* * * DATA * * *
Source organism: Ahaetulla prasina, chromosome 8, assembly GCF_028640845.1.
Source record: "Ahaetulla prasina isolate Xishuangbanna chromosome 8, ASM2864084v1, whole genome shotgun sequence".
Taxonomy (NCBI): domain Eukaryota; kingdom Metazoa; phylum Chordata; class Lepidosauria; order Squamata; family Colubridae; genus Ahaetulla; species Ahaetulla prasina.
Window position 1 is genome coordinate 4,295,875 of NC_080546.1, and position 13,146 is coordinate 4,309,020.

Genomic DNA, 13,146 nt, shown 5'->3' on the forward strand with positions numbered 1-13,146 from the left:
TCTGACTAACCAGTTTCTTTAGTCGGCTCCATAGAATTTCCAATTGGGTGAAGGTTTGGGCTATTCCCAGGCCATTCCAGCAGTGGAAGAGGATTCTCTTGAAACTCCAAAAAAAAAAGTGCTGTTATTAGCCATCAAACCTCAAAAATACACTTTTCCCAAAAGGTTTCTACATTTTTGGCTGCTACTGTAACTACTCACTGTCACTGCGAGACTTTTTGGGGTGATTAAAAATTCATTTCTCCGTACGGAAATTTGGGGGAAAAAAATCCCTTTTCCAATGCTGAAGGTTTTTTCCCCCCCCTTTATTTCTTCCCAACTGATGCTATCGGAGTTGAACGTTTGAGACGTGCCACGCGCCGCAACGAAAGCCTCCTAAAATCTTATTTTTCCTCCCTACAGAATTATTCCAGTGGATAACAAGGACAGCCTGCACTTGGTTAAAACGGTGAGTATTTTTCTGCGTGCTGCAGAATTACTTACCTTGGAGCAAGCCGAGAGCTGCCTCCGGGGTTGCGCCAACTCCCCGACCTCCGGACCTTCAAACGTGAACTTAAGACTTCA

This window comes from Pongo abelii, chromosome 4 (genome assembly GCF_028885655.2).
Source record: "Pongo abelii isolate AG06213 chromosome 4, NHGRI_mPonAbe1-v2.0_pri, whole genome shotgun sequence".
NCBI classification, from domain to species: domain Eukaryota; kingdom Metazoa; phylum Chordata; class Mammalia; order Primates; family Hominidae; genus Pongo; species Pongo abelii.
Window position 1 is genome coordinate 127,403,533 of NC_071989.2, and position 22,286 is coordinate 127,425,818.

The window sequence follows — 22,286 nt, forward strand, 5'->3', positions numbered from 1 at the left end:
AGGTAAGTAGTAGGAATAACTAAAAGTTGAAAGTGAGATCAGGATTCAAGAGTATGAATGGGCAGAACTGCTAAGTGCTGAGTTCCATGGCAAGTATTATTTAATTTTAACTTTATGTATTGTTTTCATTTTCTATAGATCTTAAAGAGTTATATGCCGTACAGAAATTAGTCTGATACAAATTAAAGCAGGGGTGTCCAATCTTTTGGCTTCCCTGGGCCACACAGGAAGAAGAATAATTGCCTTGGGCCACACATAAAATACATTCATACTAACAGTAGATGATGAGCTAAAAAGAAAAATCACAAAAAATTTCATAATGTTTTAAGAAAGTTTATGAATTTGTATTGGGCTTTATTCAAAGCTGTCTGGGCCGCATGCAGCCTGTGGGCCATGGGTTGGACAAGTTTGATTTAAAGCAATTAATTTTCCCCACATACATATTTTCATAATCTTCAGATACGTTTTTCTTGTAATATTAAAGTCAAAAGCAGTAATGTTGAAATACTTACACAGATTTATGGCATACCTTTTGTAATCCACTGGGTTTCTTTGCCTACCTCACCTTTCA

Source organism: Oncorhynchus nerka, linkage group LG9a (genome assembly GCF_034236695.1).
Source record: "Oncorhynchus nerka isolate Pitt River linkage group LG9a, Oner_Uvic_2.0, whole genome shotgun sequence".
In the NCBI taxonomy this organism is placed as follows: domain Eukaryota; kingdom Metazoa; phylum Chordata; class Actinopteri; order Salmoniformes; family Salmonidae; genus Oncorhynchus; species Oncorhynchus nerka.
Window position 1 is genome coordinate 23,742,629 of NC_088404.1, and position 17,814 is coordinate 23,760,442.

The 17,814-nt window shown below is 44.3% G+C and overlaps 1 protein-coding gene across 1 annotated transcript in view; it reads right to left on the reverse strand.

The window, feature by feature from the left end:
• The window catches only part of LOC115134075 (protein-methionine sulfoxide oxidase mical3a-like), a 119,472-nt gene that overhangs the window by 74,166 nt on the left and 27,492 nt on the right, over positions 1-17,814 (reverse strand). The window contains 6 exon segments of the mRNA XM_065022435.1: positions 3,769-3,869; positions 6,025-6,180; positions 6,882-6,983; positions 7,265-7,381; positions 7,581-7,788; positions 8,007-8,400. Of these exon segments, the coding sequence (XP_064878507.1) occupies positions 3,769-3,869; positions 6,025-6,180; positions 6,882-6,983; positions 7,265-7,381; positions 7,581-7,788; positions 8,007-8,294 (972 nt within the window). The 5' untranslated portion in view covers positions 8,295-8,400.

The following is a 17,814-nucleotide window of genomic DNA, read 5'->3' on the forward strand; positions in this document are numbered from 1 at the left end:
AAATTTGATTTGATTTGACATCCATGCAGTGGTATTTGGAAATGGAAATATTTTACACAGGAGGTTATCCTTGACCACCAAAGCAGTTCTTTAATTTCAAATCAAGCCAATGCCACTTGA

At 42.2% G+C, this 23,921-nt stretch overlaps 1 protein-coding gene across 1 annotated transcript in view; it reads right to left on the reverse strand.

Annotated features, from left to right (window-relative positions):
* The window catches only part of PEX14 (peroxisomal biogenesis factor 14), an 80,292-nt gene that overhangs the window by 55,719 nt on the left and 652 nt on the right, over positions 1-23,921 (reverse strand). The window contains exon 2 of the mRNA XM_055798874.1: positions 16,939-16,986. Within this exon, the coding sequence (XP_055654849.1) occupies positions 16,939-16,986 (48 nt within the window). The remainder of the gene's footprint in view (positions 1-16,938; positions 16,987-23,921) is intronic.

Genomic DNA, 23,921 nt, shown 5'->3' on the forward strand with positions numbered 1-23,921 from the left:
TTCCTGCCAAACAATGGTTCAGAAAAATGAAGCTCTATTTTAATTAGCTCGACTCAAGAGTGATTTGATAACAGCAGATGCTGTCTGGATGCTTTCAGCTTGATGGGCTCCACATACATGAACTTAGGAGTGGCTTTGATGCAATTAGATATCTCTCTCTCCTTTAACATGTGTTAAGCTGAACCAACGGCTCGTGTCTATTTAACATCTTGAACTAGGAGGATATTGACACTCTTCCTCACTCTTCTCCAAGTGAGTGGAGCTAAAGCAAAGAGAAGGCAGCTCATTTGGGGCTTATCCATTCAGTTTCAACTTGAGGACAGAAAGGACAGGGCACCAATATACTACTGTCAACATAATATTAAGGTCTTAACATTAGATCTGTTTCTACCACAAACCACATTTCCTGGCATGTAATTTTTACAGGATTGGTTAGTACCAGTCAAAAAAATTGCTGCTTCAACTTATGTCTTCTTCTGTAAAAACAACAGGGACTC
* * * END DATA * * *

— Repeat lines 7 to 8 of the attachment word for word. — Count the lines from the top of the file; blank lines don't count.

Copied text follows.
This window comes from Pongo abelii, chromosome 4 (genome assembly GCF_028885655.2).
Source record: "Pongo abelii isolate AG06213 chromosome 4, NHGRI_mPonAbe1-v2.0_pri, whole genome shotgun sequence".